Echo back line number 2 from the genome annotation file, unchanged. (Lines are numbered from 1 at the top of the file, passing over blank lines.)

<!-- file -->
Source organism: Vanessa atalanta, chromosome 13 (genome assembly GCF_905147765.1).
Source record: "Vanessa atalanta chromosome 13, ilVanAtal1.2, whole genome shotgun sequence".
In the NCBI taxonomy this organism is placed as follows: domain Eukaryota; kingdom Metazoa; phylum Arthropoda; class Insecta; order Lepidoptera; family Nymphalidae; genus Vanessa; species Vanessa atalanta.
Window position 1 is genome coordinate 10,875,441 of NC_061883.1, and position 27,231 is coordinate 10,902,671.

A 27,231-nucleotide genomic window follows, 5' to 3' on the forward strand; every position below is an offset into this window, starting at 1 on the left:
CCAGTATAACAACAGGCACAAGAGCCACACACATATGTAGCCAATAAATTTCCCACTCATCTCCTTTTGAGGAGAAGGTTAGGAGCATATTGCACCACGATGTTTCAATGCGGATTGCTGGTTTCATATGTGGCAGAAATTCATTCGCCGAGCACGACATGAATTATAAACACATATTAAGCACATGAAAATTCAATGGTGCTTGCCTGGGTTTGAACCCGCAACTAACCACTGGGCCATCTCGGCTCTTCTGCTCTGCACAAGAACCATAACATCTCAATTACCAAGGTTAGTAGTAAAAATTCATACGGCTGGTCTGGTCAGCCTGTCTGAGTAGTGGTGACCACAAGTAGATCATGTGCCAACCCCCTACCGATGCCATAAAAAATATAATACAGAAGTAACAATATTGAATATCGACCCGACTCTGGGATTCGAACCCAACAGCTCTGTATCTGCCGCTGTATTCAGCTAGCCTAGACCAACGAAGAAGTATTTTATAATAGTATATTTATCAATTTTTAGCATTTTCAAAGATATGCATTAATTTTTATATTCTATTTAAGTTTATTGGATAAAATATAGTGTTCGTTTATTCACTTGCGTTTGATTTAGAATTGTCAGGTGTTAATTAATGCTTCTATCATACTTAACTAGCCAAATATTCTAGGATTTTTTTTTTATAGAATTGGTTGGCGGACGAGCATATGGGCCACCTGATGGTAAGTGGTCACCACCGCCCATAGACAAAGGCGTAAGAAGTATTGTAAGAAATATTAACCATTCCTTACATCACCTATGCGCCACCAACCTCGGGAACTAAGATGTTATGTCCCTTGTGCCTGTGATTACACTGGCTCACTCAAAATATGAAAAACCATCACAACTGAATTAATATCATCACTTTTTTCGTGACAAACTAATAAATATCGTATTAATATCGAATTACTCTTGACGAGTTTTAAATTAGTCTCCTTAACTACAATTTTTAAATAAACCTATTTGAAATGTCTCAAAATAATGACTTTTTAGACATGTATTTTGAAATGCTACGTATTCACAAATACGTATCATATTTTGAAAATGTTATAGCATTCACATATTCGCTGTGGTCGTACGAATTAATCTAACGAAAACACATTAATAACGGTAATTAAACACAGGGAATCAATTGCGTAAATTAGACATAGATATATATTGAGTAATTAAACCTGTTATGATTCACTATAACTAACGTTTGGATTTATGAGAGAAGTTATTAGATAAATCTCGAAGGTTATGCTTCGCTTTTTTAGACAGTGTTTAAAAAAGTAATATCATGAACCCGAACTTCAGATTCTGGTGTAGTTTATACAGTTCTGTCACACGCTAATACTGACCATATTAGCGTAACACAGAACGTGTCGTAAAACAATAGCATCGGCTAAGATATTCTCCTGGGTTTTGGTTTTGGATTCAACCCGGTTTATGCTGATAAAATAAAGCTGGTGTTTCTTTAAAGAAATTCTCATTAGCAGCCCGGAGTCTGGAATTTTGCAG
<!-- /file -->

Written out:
Source record: "Vanessa atalanta chromosome 13, ilVanAtal1.2, whole genome shotgun sequence".